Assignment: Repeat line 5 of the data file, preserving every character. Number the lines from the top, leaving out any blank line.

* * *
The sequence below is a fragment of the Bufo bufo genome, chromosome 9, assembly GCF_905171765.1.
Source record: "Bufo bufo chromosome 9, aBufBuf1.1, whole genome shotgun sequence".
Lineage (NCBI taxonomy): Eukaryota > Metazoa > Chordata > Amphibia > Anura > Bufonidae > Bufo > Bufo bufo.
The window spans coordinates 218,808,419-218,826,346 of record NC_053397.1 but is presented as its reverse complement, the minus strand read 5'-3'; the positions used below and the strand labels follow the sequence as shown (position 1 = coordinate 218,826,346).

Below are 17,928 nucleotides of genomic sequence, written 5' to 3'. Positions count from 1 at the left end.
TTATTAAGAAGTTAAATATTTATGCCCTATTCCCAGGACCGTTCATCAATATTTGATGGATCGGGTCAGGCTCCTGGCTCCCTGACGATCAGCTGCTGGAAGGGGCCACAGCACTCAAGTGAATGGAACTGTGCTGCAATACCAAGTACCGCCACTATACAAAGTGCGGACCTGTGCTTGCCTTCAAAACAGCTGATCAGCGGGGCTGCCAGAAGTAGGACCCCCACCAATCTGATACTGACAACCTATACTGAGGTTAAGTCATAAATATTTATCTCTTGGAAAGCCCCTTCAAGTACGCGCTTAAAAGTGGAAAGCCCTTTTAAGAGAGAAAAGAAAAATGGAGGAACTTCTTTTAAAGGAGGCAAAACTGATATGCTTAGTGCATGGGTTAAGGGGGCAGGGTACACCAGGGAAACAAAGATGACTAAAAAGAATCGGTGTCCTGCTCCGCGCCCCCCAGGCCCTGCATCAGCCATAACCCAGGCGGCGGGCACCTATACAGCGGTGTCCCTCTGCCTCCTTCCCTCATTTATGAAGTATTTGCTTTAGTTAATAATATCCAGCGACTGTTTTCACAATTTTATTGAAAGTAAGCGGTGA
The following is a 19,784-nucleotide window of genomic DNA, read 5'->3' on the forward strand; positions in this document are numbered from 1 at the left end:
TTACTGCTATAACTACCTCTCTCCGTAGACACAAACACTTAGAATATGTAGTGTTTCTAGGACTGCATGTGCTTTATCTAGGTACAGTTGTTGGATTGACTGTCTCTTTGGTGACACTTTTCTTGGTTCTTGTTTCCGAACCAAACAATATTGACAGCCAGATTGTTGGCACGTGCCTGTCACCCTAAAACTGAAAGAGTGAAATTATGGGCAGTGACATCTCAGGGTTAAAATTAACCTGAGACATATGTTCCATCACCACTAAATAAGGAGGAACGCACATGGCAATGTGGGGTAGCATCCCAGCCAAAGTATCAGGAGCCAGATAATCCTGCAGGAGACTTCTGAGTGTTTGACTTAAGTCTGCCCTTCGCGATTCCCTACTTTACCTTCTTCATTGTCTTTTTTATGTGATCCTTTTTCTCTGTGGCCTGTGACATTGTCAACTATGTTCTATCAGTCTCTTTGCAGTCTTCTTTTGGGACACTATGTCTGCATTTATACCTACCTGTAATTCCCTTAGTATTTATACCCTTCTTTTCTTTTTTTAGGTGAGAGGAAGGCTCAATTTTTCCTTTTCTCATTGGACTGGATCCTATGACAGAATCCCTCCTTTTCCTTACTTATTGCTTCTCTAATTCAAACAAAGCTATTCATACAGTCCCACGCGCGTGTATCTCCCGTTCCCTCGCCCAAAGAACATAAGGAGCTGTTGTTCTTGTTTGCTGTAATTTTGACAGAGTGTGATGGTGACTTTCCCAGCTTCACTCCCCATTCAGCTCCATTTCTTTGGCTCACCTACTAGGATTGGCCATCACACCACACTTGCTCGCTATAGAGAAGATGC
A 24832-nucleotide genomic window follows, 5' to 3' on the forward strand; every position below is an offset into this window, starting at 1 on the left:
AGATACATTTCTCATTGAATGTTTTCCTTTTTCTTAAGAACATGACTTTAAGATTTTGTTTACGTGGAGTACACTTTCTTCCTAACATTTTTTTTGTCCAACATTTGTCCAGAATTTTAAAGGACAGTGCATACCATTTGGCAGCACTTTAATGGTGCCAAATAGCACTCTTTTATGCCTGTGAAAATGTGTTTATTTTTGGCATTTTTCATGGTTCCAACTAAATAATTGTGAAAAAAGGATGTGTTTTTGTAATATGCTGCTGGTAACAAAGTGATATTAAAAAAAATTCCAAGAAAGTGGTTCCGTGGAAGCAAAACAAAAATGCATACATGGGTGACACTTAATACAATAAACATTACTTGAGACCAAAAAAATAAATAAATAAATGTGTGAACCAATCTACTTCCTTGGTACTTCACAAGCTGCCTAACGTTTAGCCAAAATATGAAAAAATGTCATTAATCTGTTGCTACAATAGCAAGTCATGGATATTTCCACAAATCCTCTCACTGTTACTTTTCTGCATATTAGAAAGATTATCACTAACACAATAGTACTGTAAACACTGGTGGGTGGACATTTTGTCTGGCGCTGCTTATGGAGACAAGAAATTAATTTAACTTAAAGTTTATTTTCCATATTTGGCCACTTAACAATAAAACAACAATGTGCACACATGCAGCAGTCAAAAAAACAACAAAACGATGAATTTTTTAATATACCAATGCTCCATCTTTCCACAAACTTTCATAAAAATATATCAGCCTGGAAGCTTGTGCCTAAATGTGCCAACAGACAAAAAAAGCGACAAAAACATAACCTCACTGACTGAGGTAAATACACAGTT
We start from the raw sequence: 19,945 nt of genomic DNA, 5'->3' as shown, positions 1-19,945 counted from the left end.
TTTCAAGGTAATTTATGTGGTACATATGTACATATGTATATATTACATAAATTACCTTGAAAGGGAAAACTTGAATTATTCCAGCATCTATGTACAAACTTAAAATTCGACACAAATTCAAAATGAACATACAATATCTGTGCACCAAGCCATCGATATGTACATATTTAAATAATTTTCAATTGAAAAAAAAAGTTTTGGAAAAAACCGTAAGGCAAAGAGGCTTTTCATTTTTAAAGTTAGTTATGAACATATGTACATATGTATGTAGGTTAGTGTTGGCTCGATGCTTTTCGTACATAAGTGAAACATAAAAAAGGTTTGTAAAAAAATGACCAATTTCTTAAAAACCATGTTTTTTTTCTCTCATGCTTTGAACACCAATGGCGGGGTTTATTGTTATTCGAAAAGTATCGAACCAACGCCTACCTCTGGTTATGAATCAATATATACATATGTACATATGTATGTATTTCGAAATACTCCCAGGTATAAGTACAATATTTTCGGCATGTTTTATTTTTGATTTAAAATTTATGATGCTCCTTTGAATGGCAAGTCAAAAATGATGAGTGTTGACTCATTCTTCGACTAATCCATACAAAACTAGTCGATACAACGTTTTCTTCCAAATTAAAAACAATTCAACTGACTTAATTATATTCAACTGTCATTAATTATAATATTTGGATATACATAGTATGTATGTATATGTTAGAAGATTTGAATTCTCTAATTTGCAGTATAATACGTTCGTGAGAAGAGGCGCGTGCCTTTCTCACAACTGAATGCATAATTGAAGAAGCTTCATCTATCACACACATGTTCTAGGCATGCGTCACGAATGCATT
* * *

Below are 17,928 nucleotides of genomic sequence, written 5' to 3'. Positions count from 1 at the left end.